I am sitting here in the therapy room at McCaw Hall.Boyd, our physical therapist has his latest victim on the table. We call him “Bender the Mender,” and he has on more than one occasion been responsible for keeping a show going – in particular the marathon ballets such as The Nutcracker, Swan Lake and of course The Sleeping Beauty or “Beauty” – its abbreviated name.
Thankfully I’m not in here because I’m need of therapy – well physical at least, the mental and emotional I can’t vouch for. My reason has more to do with human and internet connection than anything else. It’s always a hoppin’ place here in the therapy room.
This is our last weekend of shows, and I honestly can’t tell you how I feel about that. A little sad? Yeah. A little happy? Sure. But truthfully the feeling that’s recently overwhelmed me is… anxiety. And I am ashamed – of feeling anxious that is…
You see, this Saturday I will be the Wit Fairy. It will be my premiere and my finale of this part all wrapped up into one show. As my co-worker Abby would say, “Git ‘er done!” And I shall. But I find that in all this endless practicing and rehearsing I’ve developed a slight complex regarding this variation.
When I first saw that I was cast to learn this part, my initial reaction was at first slight disbelief and then slight, well, for lack of a better word, horror. With speedy tempos, gallops on pointe and lots of chaînés (very fast small turns), it’s a pretty challenging variation. And since I’m going for brutal honesty here, I really felt like it was over my head, not to mention my ability. But determined to see this as an opportunity for growth, I attacked this variation with tenacity and determination.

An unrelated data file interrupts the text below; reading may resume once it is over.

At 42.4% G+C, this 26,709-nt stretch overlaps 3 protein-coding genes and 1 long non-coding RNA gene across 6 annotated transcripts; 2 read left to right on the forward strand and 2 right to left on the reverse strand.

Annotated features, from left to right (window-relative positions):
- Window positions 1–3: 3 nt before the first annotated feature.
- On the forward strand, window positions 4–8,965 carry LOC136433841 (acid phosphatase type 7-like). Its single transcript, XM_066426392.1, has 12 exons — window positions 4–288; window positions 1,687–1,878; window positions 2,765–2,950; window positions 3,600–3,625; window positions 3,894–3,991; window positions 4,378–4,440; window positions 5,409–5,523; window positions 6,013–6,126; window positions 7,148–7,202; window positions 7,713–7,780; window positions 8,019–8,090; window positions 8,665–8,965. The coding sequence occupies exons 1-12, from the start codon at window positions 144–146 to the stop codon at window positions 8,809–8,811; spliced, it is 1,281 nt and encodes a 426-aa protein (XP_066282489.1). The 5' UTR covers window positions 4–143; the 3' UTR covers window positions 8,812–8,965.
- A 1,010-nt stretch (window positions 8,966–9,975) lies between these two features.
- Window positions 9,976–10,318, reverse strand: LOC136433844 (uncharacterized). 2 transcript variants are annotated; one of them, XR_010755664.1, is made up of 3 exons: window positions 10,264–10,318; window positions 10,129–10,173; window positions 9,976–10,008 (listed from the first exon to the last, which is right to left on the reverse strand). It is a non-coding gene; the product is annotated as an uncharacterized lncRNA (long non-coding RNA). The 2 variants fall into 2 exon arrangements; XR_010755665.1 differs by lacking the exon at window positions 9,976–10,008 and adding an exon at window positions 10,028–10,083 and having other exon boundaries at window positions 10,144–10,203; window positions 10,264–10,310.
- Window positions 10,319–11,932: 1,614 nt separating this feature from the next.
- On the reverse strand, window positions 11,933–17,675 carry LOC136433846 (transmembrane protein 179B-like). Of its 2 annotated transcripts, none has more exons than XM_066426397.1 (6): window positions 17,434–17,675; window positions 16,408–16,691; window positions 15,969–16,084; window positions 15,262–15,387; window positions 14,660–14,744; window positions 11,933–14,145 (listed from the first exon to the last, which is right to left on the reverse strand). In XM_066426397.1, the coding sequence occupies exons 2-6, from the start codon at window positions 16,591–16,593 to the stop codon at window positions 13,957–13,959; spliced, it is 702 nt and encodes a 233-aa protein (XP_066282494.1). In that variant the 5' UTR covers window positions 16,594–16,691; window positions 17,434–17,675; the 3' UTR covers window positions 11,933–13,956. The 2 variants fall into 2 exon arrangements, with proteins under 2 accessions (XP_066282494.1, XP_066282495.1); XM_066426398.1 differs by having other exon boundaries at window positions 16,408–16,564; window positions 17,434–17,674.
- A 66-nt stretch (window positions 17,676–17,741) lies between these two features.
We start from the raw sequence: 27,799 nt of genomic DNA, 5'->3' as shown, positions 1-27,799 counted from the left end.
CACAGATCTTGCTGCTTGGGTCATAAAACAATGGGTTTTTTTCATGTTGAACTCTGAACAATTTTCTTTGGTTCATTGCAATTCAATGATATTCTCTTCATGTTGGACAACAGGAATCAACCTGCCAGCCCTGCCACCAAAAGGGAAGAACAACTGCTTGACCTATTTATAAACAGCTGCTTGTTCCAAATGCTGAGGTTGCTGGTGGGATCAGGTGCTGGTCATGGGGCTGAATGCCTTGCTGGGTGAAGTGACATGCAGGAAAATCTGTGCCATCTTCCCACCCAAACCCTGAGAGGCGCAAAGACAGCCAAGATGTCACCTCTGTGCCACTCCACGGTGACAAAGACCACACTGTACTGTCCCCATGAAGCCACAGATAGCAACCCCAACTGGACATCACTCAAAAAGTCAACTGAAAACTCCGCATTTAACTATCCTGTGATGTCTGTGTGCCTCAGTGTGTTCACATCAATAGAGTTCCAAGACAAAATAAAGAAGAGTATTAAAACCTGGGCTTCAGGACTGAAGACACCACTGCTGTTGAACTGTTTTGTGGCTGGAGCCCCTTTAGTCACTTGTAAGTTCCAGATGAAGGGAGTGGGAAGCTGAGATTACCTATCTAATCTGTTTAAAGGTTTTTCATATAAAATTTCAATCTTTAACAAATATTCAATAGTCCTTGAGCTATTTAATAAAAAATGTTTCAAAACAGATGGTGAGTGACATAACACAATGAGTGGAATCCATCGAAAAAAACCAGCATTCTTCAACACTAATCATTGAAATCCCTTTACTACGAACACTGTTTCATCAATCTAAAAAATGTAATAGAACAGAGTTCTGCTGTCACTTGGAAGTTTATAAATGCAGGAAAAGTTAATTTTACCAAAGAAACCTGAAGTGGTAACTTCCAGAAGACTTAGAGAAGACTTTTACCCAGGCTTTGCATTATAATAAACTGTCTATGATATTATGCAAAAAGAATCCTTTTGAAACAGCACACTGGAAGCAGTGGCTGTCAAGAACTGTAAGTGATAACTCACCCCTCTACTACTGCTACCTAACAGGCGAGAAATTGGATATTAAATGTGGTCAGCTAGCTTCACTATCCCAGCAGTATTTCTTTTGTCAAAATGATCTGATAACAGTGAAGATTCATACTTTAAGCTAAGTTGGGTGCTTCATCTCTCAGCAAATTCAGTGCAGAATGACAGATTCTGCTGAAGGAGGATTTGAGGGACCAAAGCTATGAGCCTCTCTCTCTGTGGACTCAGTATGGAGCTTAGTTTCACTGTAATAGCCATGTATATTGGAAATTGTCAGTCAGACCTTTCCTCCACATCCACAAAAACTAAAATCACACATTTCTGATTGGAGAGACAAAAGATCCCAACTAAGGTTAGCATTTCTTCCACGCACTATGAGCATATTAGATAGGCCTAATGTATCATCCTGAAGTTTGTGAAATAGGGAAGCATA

And much to my surprise I absolutely love dancing it! Oddly enough it really suits my dancing personality and I feel I’ve certainly risen to the challenge. This is me patting myself on the back…
The end of the variation is pretty tricky: you have essentially six counts of chaîné turns and finish in a double step-up turn done without coming off pointe. I feel like an Olympic gymnast trying to stick a dismount – the goal of course being a solid, sans fumble landing. I have practiced this part of the variation over and over again, and I wish I could say I nailed it every time. Everyone’s been so helpful in offering up their suggestions, tips and corrections, but sometimes I felt like there were “too many cooks in the kitchen” if you know what I mean.
Taking everyone’s suggestions and every opportunity to practice I know I’ve improved. But as my Facebook status said today, I’ve come to realize that at this point practice doesn’t = perfect but only perpetuates my insecurity, anxiety and complex over this variation. Practice has become a barrier if you will to the one ingredient that I cannot be without: confidence in myself. By practicing over and over again, I am refusing to trust myself and my ability that I can and will do this variation excellently. Seems like a very simple lesson to learn, one I should have had under my belt a long time ago… But I find there’s always lessons to be learned and re-learned. That’s just life, right?
So all this work and for what? One show? That’s a lot of pressure. Well it is if I choose to look at it that way. There are quite a few of us dancers who have put in countless hours for just one show – one opportunity. With only nine shows and quite a few casts, sometimes that’s just how the cookie crumbles. But you know what? Even if it’s just one, it’s one! It’s a gift! And what else are gifts for but to be enjoyed. So this Saturday matinee, while I’m not the Fairy of Joy, I will be full of joy as I take hold of the gift and blessing it is to dance victoriously the Fairy of Wit. And I will stick that last turn. I can do it and I will do it!
To come and see many premieres this final weekend, you can buy your tickets here. But you better hurry before they all sell out!
Featured photo: Jessika Anspach as the Fairy of Wit in Ronald Hynd’s The Sleeping Beauty, photo © Angela Sterling.
Photo: PNB principal dancer Mara Vinson as the Fairy of Wit in The Sleeping Beauty, photo © Angela Sterling.